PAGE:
There are many reasons to choose to eat organic food. My family's health is my main priority, but the fossil fuels used to fertilize and transport food is a growing concern, especially as the prices of oil and gas sky rocket. Unfortunately, organic does not mean local, so many foods that do not use petroleum-derived fertilizers are driven across numerous states before they are finally sold and consumed. Here in the bay area, we have the luxury of being able to buy sustainably grown food raised locally on small farms. We are able to use our food dollars to provide a better way of life for small farmers and in turn get a higher quality product.
I often hear the complaint that organic is too expensive. It can be more expensive, especially when your only option is to buy them from a store. Fortunately, farmer's markets are becoming ever more popular so more consumers have the option of buying directly from the source. Not only is buying directly from the farmer more cost effective, but it also gives one the opportunity to ask how and where something was grown. For example, if it isn't "certified" organic, the farmer can explain why.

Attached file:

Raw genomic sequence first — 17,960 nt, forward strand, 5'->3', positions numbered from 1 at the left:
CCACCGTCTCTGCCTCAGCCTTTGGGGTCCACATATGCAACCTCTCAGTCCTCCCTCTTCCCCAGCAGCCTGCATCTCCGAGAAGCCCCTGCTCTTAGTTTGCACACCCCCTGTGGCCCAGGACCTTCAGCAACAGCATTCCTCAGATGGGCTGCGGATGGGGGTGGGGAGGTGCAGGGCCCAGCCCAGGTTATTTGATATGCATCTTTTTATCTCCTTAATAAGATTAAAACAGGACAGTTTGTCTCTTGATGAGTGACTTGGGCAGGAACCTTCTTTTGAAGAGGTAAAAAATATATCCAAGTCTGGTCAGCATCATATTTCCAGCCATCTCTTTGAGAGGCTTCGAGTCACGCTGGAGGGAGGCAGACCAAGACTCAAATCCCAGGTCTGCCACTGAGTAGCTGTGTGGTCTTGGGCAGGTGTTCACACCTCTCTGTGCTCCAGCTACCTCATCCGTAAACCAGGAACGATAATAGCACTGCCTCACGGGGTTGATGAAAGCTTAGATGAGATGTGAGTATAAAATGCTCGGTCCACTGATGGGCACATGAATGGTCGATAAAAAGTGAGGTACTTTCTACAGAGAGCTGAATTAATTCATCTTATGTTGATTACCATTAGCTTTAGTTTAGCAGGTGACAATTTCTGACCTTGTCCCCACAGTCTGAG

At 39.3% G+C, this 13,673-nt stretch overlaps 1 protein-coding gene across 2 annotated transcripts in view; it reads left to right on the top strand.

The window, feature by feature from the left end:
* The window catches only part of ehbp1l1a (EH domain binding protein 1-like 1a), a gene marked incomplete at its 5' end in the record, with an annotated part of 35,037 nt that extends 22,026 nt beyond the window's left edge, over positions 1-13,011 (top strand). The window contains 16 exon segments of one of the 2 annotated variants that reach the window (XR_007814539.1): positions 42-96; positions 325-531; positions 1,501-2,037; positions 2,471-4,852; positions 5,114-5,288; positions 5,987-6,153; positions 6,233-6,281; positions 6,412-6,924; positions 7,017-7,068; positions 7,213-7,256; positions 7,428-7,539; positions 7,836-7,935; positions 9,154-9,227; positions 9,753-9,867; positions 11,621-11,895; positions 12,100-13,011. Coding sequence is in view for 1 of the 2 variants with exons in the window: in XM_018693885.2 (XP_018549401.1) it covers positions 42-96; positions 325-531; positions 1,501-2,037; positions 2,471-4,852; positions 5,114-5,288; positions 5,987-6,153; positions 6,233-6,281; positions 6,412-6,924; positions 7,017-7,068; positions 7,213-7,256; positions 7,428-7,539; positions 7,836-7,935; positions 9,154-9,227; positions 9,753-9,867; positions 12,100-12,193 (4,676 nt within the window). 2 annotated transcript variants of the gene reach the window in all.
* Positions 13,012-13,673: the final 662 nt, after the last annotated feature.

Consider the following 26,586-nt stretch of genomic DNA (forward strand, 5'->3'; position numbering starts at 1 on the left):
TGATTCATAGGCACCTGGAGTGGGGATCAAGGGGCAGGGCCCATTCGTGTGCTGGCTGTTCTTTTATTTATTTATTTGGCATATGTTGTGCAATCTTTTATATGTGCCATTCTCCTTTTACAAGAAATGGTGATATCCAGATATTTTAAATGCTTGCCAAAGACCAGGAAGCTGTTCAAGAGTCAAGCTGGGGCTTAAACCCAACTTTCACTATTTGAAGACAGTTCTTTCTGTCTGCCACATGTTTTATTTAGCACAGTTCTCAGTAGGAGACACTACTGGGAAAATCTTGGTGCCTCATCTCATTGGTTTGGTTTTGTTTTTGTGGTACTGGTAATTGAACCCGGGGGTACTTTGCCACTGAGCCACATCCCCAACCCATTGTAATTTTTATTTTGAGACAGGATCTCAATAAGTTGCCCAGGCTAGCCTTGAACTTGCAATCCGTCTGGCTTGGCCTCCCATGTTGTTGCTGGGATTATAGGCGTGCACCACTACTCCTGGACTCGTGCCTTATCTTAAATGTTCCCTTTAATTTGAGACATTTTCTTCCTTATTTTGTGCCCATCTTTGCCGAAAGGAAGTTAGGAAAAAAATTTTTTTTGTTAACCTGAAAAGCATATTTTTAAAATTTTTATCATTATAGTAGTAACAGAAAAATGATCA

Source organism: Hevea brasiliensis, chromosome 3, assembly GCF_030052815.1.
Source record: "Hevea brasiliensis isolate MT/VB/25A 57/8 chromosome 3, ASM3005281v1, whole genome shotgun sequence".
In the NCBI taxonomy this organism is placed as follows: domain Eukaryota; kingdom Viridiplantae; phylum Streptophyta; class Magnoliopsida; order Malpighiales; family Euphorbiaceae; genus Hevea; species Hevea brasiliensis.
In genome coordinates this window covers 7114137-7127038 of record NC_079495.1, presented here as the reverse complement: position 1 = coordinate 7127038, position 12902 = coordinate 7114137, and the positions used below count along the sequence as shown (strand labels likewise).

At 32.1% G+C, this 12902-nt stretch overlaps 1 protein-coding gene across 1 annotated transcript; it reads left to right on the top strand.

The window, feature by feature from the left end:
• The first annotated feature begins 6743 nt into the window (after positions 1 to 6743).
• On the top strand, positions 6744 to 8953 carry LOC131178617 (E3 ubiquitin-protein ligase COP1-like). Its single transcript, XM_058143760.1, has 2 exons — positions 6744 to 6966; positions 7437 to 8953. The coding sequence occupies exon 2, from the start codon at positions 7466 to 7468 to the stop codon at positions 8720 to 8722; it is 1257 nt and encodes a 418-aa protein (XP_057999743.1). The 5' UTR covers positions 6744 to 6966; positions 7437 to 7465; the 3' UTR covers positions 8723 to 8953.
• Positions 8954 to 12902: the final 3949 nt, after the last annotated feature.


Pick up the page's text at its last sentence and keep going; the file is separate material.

I realize that not all of us have the time to shop at farmer's markets and sometimes you find yourself choosing between organic and non-organic produce in the supermarket. There are undoubtedly price differences between the organic and conventional and perhaps you cannot even find certain vegetables grown organically. As I mentioned earlier, my family's health is my main priority and it might be yours too, so here is a little tool from Environmental Working Group to help make those decisions. It's the Dirty Dozen, the twelve most contaminated vegetables and the twelve least contaminated. I am now more comfortable buying conventionally grown avocados (number 2 on the least contaminated list) and put more emphesis on buying those grown in California. You'd be surprised how often I see a "grown in chile" sticker on a bumpy skinned Haas. On the other hand, there are certain things I will only buy organic mainly because they taste so much better and those things just happen to be on the Dirty Dozen list. For example the celery I buy is actually green with slender stalks that have flavor- a far cry from the pale green, overgrown stalks you find in the grocery store.
These are the ones you'll want to choose organic varieties of if at all possible:
3) Sweet bell peppers
9) Grapes (imported)
And, when organic is not available or very cost prohibitive, these are the least likely to have pesticide residues:
3) Sweet Corn ( frozen)
6) Sweet peas (frozen)
You can download a wallet-sized version at FoodNews from Environmental Working Group.